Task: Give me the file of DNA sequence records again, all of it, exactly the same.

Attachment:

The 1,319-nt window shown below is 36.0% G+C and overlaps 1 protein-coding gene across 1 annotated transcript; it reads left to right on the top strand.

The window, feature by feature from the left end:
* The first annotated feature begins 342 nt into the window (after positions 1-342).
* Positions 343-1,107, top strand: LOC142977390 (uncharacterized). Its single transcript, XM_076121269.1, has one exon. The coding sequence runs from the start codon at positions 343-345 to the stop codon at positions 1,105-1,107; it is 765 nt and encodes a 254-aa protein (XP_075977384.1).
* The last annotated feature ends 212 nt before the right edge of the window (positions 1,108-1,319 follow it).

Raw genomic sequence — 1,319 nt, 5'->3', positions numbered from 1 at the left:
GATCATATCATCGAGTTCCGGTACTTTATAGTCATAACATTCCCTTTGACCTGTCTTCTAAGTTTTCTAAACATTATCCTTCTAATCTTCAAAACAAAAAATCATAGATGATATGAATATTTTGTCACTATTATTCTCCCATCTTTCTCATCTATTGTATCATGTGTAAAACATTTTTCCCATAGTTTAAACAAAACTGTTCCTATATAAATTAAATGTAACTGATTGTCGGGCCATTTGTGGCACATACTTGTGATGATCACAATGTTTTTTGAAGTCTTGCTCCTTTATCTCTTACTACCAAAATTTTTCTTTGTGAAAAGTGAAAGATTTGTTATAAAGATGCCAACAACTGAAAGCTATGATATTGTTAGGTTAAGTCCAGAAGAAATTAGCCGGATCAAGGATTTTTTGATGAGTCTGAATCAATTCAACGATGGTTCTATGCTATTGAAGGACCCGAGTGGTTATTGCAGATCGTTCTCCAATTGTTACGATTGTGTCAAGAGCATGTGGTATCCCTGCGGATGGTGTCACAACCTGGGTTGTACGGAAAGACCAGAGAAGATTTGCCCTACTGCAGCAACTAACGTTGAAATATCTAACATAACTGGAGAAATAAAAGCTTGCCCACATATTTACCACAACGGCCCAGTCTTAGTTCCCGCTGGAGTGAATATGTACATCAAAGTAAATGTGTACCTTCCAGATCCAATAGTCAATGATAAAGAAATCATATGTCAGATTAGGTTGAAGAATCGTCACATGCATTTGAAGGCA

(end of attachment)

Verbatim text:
The 1,319-nt window shown below is 36.0% G+C and overlaps 1 protein-coding gene across 1 annotated transcript; it reads left to right on the top strand.

The window, feature by feature from the left end:
* The first annotated feature begins 342 nt into the window (after positions 1-342).
* Positions 343-1,107, top strand: LOC142977390 (uncharacterized). Its single transcript, XM_076121269.1, has one exon. The coding sequence runs from the start codon at positions 343-345 to the stop codon at positions 1,105-1,107; it is 765 nt and encodes a 254-aa protein (XP_075977384.1).
* The last annotated feature ends 212 nt before the right edge of the window (positions 1,108-1,319 follow it).

Raw genomic sequence — 1,319 nt, 5'->3', positions numbered from 1 at the left:
GATCATATCATCGAGTTCCGGTACTTTATAGTCATAACATTCCCTTTGACCTGTCTTCTAAGTTTTCTAAACATTATCCTTCTAATCTTCAAAACAAAAAATCATAGATGATATGAATATTTTGTCACTATTATTCTCCCATCTTTCTCATCTATTGTATCATGTGTAAAACATTTTTCCCATAGTTTAAACAAAACTGTTCCTATATAAATTAAATGTAACTGATTGTCGGGCCATTTGTGGCACATACTTGTGATGATCACAATGTTTTTTGAAGTCTTGCTCCTTTATCTCTTACTACCAAAATTTTTCTTTGTGAAAAGTGAAAGATTTGTTATAAAGATGCCAACAACTGAAAGCTATGATATTGTTAGGTTAAGTCCAGAAGAAATTAGCCGGATCAAGGATTTTTTGATGAGTCTGAATCAATTCAACGATGGTTCTATGCTATTGAAGGACCCGAGTGGTTATTGCAGATCGTTCTCCAATTGTTACGATTGTGTCAAGAGCATGTGGTATCCCTGCGGATGGTGTCACAACCTGGGTTGTACGGAAAGACCAGAGAAGATTTGCCCTACTGCAGCAACTAACGTTGAAATATCTAACATAACTGGAGAAATAAAAGCTTGCCCACATATTTACCACAACGGCCCAGTCTTAGTTCCCGCTGGAGTGAATATGTACATCAAAGTAAATGTGTACCTTCCAGATCCAATAGTCAATGATAAAGAAATCATATGTCAGATTAGGTTGAAGAATCGTCACATGCATTTGAAGGCA